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Solomon: a wise king

To show that money and fame are not as important as being wise.

by Michelle Walker

Suitable for Whole School (Pri)


To show that money and fame are not as important as being wise.

Preparation and materials

  • You will need a flip-chart and pen.
  • Be familiar with the story of the wisdom of Solomon, found in 1 Kings 3.
  • Part of the story could be acted out as you tell it. You will need three actors, a boy for the king (wearing a crown) and two girls, and a doll.


  1. Start by asking the children a question. If they had a dream and they were told that whatever they wanted they could have, what would they ask for? Discuss the answers with the children and list them on the flip-chart – maybe give your own! Explain that today we are going to hear a story of a man who was asked this question by God.
  2. Give a brief outline of who Solomon was. Ask the children if they can remember who killed Goliath: David. After David had killed Goliath he became a great and good king. David loved and worshipped God. King David had some children, and one of his sons was called Solomon.

    David taught his son Solomon to love and worship God as he did. Solomon wanted to be as good a king as his father was, so he listened to his father and he too loved and worshipped God.
  3. Tell the story of how Solomon went to the temple to give his offering. He had a dream and he asked God for wisdom. God gave him wisdom, but he also gave him riches and wealth as well. It was more than a dream – God had truly spoken to Solomon.

    Ask the children if they know what wisdom is. Explain that it is to have good judgement and knowledge, to do what is fair and good.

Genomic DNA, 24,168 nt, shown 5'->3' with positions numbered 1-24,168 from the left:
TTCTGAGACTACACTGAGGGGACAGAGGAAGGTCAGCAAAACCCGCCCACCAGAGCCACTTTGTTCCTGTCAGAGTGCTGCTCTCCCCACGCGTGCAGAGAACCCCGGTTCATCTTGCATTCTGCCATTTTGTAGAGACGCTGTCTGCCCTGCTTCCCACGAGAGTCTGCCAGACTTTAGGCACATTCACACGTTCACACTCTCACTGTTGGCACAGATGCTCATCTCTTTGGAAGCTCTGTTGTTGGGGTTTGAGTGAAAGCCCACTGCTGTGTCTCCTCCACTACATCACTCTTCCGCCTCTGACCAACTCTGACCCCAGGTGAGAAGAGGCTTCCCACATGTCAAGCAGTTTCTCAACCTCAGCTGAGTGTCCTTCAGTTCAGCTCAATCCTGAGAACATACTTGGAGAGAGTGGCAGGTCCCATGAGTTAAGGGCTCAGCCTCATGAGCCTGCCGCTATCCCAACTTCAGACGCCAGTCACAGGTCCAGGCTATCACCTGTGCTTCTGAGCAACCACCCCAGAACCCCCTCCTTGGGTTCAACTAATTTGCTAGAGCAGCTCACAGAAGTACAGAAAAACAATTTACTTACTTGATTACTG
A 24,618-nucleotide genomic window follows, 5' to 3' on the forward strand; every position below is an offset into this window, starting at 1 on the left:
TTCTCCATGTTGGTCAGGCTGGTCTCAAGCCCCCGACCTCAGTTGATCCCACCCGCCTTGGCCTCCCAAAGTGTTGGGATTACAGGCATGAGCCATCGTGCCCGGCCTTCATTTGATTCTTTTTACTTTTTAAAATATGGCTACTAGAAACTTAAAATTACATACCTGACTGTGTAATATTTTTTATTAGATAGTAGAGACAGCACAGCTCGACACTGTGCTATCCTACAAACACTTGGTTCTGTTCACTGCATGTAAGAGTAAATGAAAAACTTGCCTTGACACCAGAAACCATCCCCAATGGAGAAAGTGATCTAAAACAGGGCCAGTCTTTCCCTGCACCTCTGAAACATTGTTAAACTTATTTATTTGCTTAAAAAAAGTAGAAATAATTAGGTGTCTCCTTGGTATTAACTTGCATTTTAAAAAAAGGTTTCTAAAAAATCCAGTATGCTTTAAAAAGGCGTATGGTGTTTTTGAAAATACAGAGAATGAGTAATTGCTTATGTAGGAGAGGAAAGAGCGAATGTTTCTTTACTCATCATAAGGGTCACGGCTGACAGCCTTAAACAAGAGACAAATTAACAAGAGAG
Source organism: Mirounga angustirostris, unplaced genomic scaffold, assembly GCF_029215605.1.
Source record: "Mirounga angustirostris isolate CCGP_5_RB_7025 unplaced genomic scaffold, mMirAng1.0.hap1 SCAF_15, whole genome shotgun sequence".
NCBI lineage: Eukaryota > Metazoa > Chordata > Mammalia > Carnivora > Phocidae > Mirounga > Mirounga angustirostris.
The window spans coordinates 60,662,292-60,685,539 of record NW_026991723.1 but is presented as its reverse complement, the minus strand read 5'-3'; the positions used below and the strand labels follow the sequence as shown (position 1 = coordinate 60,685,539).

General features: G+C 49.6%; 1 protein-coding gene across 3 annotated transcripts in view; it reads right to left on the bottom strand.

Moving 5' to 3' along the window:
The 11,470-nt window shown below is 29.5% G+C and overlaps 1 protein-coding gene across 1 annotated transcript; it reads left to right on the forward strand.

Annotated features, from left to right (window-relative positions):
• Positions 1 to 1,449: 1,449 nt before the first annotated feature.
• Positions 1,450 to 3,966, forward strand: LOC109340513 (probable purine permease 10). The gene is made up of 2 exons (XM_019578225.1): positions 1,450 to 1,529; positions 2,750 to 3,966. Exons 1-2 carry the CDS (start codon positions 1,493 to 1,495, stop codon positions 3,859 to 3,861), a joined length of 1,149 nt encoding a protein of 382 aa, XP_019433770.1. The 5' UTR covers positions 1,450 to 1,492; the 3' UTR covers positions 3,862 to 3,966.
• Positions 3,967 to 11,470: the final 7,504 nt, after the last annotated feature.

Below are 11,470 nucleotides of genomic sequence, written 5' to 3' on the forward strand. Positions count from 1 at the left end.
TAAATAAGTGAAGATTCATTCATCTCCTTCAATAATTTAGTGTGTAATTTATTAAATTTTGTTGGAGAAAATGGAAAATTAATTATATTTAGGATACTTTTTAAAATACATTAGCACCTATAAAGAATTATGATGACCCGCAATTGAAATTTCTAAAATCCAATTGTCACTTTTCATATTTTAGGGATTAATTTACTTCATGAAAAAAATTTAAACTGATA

4. Not long after God had given wisdom to Solomon, there came a time when Solomon had to use his wisdom. Two women brought a baby to Solomon. They each claimed to be the mother of the child. Solomon said that he was going to kill the baby, and divide it into two and give half to each woman. One of the women cried out and said that to avoid the baby being killed, it should be given to the other woman. King Solomon then knew which woman was the real mother – the woman who had spoken up to save the baby’s life. He ruled that the baby be handed over to her. Solomon knew that if the baby’s life was threatened, the real mother’s love would show through. She would not be able to bear to have her child harmed even if it meant losing her child.

    Tell the children how the entire kingdom heard of the great wisdom that Solomon had. And how God enabled him to gain great wealth and live a long life. During his reign he had no enemies and some say that he became the wisest person who ever lived.
  5. Go back to the earlier list of what the children could ask for. Was wisdom on the list? Probably not. Would any of the children ask for wisdom now after hearing the story? Explain that although we need money and it’s ok to have nice things or be famous, what is really important is to have knowledge and good judgement, which will help us throughout all of our life.

    Finish with a quote from Proverbs 15.23: ‘A man finds joy in giving an apt (or suitable) reply – and how good is a timely word.’

    Challenge the children this week to have good judgement and knowledge as they play with their friends. If any disagreements come along see if they can sort them out fairly.

Time for reflection


Ask the children to think of everything they have.

Do they often want more?

Ask them to think of the times when people have given them good advice.

Do they take notice?


Dear God,

Please help us to be satisfied with what we have.

Help us to be good friends to those around us and to treat each other with respect.

Help us as we grow up to have good judgement to know right from wrong.



‘The best gift’ (Come and Praise, 59)

Publication date: April 2006   (Vol.8 No.4)    Published by SPCK, London, UK.
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